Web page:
“Here we are! Enjoy sir.” Said the silky black haired gentleman as he proceeded to hand me my Bowl.

“Thank you!”

As I sat down, I immediately went to the offense. The smooth tenderness of the meat, the perfectly fried tortilla and the extreme balance of the Jarritos with the rice enabled me to repeat the same actions until I could no longer. I barely breathed as I ate. How could something so good be so cheap? It’s almost as if….it was illegal!

After a well enjoyed meal and a few loose tears that managed to evoke my conscience after this exploding experience, I decided to search for more. For one, why was this place called “Illegal Tacos”? And second, why advertise this NOW when there’s so much going on with this nation’s immigration policies and culture abashment?

I stood up and moved towards the counter where the silky black haired gentleman stood.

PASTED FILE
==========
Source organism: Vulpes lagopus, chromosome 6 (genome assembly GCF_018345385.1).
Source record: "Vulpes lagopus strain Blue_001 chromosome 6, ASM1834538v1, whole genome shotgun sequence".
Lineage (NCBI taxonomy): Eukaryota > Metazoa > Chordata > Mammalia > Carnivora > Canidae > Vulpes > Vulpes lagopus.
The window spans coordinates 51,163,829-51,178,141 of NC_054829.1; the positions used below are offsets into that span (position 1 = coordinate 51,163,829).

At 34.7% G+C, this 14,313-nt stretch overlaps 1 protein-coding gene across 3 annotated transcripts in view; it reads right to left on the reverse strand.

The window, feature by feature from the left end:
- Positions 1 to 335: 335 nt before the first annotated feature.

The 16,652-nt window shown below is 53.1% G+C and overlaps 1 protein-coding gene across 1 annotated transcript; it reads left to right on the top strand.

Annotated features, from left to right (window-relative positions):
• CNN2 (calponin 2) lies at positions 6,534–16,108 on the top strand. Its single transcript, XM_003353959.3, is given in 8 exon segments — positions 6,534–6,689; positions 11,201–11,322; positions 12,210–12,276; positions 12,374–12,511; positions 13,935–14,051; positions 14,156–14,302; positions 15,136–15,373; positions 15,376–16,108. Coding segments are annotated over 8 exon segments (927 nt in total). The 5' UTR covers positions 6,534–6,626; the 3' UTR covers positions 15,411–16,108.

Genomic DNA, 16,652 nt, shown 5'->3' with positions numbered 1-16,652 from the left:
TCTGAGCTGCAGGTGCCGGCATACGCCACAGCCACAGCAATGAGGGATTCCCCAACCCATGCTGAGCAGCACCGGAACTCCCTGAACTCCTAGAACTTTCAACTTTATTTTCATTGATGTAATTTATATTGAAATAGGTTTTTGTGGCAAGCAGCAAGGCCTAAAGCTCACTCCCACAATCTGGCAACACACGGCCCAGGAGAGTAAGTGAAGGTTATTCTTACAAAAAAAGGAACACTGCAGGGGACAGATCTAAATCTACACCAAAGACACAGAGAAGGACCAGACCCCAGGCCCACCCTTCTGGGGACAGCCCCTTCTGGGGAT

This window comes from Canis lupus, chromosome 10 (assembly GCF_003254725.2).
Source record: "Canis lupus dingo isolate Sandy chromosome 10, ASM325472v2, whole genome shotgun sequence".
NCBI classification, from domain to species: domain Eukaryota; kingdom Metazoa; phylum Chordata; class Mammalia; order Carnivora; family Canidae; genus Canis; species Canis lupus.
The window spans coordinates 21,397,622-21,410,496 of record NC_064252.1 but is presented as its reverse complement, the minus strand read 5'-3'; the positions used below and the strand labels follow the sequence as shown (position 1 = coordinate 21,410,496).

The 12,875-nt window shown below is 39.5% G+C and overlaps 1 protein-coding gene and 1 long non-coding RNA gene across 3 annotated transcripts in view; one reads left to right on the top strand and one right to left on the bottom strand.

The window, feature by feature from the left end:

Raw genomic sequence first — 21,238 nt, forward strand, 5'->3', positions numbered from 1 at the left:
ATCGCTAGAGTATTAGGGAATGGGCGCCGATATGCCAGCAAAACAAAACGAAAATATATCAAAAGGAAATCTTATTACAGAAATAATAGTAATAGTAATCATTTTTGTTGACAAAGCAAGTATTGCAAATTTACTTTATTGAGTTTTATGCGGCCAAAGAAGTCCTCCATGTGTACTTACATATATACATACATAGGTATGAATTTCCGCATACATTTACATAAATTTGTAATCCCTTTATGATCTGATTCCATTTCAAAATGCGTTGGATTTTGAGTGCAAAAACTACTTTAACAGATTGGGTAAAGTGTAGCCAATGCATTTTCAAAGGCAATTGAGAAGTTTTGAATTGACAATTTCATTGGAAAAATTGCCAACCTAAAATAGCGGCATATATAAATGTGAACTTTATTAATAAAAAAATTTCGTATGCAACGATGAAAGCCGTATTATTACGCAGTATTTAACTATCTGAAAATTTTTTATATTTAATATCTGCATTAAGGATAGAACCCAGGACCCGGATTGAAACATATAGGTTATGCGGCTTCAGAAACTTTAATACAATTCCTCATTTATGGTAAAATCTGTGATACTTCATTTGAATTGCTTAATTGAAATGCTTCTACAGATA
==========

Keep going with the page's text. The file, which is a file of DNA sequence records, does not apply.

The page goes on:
“Excuse me, can I speak to the manager?” –

“Is something wrong with the meal?” –

“Oh no. Quite the opposite, I’d like to learn more about this place and why the owner decided to name it as such.”

“Oh ok. Sure, What w..”

“ Ok Boss. I’m heading out. Take it easy,” said another green shirted gentleman as he directed himself towards the door to the silky black haired gentleman standing in front of me.

“Ok. see you tomorrow J,” said the silky black haired gentleman.

“Are you..?”

“Yes. I am Florian. Nice to meet you,” said the silky black haired gentleman.

That was my first encounter with Florian Furxhiu; the La Salle University graduate and now renowned Keller Williams Realty Center City agent and owner of the “Illegal Tacos” on S. Broad St.

As I introduced myself and started pondering him with questions, he was kind enough to move away from the counter, sit down  and converse with me. With a strong business posture and eyes that payed attention to our surroundings, he was multitasking my questions and the business he was running. It was like the eyes of a father watching it’s child taking its first step. Before I even asked my questions, he answered. Before I knew it, the interaction had been less of an interview  and more of a conversation basis.

“ Why Illegal Tacos?”